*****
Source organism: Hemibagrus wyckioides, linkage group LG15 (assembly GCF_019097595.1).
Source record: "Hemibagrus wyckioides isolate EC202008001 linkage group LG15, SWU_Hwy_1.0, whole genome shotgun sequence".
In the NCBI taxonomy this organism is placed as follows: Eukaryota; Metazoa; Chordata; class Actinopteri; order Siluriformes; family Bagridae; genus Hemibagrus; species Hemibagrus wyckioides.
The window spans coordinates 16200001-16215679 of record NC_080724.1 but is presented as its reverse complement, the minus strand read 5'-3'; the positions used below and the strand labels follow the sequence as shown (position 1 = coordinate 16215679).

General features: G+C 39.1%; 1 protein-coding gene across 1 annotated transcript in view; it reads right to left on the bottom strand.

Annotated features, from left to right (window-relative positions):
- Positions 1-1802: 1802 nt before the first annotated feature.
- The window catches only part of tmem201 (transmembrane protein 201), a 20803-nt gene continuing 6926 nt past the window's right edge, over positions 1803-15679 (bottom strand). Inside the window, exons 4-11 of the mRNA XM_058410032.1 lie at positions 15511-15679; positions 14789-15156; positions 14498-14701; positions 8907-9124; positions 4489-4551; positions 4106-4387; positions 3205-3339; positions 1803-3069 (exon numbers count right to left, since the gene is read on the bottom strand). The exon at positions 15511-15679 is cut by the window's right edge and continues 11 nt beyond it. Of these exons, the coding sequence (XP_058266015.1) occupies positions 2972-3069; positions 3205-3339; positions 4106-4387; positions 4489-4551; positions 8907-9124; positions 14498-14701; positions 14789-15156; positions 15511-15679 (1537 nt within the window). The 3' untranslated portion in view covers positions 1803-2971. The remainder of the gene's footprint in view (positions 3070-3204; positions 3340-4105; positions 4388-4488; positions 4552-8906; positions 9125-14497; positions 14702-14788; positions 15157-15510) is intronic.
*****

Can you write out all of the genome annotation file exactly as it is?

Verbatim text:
Source organism: Hemibagrus wyckioides, linkage group LG15 (assembly GCF_019097595.1).
Source record: "Hemibagrus wyckioides isolate EC202008001 linkage group LG15, SWU_Hwy_1.0, whole genome shotgun sequence".
In the NCBI taxonomy this organism is placed as follows: Eukaryota; Metazoa; Chordata; class Actinopteri; order Siluriformes; family Bagridae; genus Hemibagrus; species Hemibagrus wyckioides.
The window spans coordinates 16200001-16215679 of record NC_080724.1 but is presented as its reverse complement, the minus strand read 5'-3'; the positions used below and the strand labels follow the sequence as shown (position 1 = coordinate 16215679).

General features: G+C 39.1%; 1 protein-coding gene across 1 annotated transcript in view; it reads right to left on the bottom strand.

Annotated features, from left to right (window-relative positions):
- Positions 1-1802: 1802 nt before the first annotated feature.
- The window catches only part of tmem201 (transmembrane protein 201), a 20803-nt gene continuing 6926 nt past the window's right edge, over positions 1803-15679 (bottom strand). Inside the window, exons 4-11 of the mRNA XM_058410032.1 lie at positions 15511-15679; positions 14789-15156; positions 14498-14701; positions 8907-9124; positions 4489-4551; positions 4106-4387; positions 3205-3339; positions 1803-3069 (exon numbers count right to left, since the gene is read on the bottom strand). The exon at positions 15511-15679 is cut by the window's right edge and continues 11 nt beyond it. Of these exons, the coding sequence (XP_058266015.1) occupies positions 2972-3069; positions 3205-3339; positions 4106-4387; positions 4489-4551; positions 8907-9124; positions 14498-14701; positions 14789-15156; positions 15511-15679 (1537 nt within the window). The 3' untranslated portion in view covers positions 1803-2971. The remainder of the gene's footprint in view (positions 3070-3204; positions 3340-4105; positions 4388-4488; positions 4552-8906; positions 9125-14497; positions 14702-14788; positions 15157-15510) is intronic.